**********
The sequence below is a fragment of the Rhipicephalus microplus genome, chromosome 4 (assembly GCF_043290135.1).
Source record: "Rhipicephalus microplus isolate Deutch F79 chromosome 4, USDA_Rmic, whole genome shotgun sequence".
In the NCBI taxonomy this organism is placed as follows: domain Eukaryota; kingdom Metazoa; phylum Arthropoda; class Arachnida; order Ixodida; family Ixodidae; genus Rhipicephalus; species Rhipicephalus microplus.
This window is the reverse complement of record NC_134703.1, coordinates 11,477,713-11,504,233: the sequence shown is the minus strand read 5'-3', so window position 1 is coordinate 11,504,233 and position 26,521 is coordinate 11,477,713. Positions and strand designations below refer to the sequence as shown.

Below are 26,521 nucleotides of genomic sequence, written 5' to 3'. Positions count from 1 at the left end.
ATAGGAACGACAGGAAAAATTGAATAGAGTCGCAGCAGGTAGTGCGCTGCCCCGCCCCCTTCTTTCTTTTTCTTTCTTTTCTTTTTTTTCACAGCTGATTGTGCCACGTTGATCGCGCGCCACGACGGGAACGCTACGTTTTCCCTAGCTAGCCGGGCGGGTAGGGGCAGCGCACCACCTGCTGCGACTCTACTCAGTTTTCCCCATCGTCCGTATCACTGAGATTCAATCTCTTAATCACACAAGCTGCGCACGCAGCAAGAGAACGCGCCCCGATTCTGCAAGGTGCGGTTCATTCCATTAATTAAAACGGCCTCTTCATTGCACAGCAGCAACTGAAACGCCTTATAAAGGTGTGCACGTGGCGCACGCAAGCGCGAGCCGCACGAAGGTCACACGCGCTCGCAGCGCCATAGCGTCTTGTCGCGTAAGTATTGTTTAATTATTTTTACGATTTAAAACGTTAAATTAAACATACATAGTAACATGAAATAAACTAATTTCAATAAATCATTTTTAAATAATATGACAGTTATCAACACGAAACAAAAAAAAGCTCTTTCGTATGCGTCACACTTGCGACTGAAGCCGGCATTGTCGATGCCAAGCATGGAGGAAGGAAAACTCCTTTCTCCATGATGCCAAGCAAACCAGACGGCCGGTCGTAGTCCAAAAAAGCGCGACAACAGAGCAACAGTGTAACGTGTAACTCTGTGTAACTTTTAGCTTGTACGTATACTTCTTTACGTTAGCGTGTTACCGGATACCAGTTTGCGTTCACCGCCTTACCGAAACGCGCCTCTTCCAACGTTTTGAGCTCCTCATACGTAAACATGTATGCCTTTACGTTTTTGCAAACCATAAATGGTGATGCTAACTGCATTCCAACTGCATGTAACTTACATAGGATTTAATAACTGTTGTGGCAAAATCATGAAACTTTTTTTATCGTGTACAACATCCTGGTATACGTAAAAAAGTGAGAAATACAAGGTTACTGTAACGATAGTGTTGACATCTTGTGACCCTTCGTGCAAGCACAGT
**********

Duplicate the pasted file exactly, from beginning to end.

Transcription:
The sequence below is a fragment of the Rhipicephalus microplus genome, chromosome 4 (assembly GCF_043290135.1).
Source record: "Rhipicephalus microplus isolate Deutch F79 chromosome 4, USDA_Rmic, whole genome shotgun sequence".
In the NCBI taxonomy this organism is placed as follows: domain Eukaryota; kingdom Metazoa; phylum Arthropoda; class Arachnida; order Ixodida; family Ixodidae; genus Rhipicephalus; species Rhipicephalus microplus.
This window is the reverse complement of record NC_134703.1, coordinates 11,477,713-11,504,233: the sequence shown is the minus strand read 5'-3', so window position 1 is coordinate 11,504,233 and position 26,521 is coordinate 11,477,713. Positions and strand designations below refer to the sequence as shown.

Below are 26,521 nucleotides of genomic sequence, written 5' to 3'. Positions count from 1 at the left end.
ATAGGAACGACAGGAAAAATTGAATAGAGTCGCAGCAGGTAGTGCGCTGCCCCGCCCCCTTCTTTCTTTTTCTTTCTTTTCTTTTTTTTCACAGCTGATTGTGCCACGTTGATCGCGCGCCACGACGGGAACGCTACGTTTTCCCTAGCTAGCCGGGCGGGTAGGGGCAGCGCACCACCTGCTGCGACTCTACTCAGTTTTCCCCATCGTCCGTATCACTGAGATTCAATCTCTTAATCACACAAGCTGCGCACGCAGCAAGAGAACGCGCCCCGATTCTGCAAGGTGCGGTTCATTCCATTAATTAAAACGGCCTCTTCATTGCACAGCAGCAACTGAAACGCCTTATAAAGGTGTGCACGTGGCGCACGCAAGCGCGAGCCGCACGAAGGTCACACGCGCTCGCAGCGCCATAGCGTCTTGTCGCGTAAGTATTGTTTAATTATTTTTACGATTTAAAACGTTAAATTAAACATACATAGTAACATGAAATAAACTAATTTCAATAAATCATTTTTAAATAATATGACAGTTATCAACACGAAACAAAAAAAAGCTCTTTCGTATGCGTCACACTTGCGACTGAAGCCGGCATTGTCGATGCCAAGCATGGAGGAAGGAAAACTCCTTTCTCCATGATGCCAAGCAAACCAGACGGCCGGTCGTAGTCCAAAAAAGCGCGACAACAGAGCAACAGTGTAACGTGTAACTCTGTGTAACTTTTAGCTTGTACGTATACTTCTTTACGTTAGCGTGTTACCGGATACCAGTTTGCGTTCACCGCCTTACCGAAACGCGCCTCTTCCAACGTTTTGAGCTCCTCATACGTAAACATGTATGCCTTTACGTTTTTGCAAACCATAAATGGTGATGCTAACTGCATTCCAACTGCATGTAACTTACATAGGATTTAATAACTGTTGTGGCAAAATCATGAAACTTTTTTTATCGTGTACAACATCCTGGTATACGTAAAAAAGTGAGAAATACAAGGTTACTGTAACGATAGTGTTGACATCTTGTGACCCTTCGTGCAAGCACAGT